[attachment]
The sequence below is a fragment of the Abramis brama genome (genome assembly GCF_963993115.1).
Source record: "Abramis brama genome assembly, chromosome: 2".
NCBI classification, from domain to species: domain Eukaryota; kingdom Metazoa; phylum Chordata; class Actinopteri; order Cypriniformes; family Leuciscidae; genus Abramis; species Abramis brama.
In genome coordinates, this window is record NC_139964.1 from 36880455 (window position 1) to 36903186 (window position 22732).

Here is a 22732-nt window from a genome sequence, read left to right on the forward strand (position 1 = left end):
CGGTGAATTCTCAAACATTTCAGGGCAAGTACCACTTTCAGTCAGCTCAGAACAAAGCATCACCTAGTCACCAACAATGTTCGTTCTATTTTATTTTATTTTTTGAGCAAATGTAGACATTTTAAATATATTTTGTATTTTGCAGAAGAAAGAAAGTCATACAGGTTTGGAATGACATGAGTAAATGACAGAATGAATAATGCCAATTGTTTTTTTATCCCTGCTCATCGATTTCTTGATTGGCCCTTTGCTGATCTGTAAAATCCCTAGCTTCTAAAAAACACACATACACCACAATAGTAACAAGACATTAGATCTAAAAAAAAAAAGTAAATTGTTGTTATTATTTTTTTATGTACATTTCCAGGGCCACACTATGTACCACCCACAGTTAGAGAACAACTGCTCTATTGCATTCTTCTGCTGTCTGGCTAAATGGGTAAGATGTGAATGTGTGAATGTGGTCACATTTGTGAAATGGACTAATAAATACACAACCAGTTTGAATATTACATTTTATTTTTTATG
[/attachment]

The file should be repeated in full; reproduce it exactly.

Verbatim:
The sequence below is a fragment of the Abramis brama genome (genome assembly GCF_963993115.1).
Source record: "Abramis brama genome assembly, chromosome: 2".
NCBI classification, from domain to species: domain Eukaryota; kingdom Metazoa; phylum Chordata; class Actinopteri; order Cypriniformes; family Leuciscidae; genus Abramis; species Abramis brama.
In genome coordinates, this window is record NC_139964.1 from 36880455 (window position 1) to 36903186 (window position 22732).

Here is a 22732-nt window from a genome sequence, read left to right on the forward strand (position 1 = left end):
CGGTGAATTCTCAAACATTTCAGGGCAAGTACCACTTTCAGTCAGCTCAGAACAAAGCATCACCTAGTCACCAACAATGTTCGTTCTATTTTATTTTATTTTTTGAGCAAATGTAGACATTTTAAATATATTTTGTATTTTGCAGAAGAAAGAAAGTCATACAGGTTTGGAATGACATGAGTAAATGACAGAATGAATAATGCCAATTGTTTTTTTATCCCTGCTCATCGATTTCTTGATTGGCCCTTTGCTGATCTGTAAAATCCCTAGCTTCTAAAAAACACACATACACCACAATAGTAACAAGACATTAGATCTAAAAAAAAAAAGTAAATTGTTGTTATTATTTTTTTATGTACATTTCCAGGGCCACACTATGTACCACCCACAGTTAGAGAACAACTGCTCTATTGCATTCTTCTGCTGTCTGGCTAAATGGGTAAGATGTGAATGTGTGAATGTGGTCACATTTGTGAAATGGACTAATAAATACACAACCAGTTTGAATATTACATTTTATTTTTTATG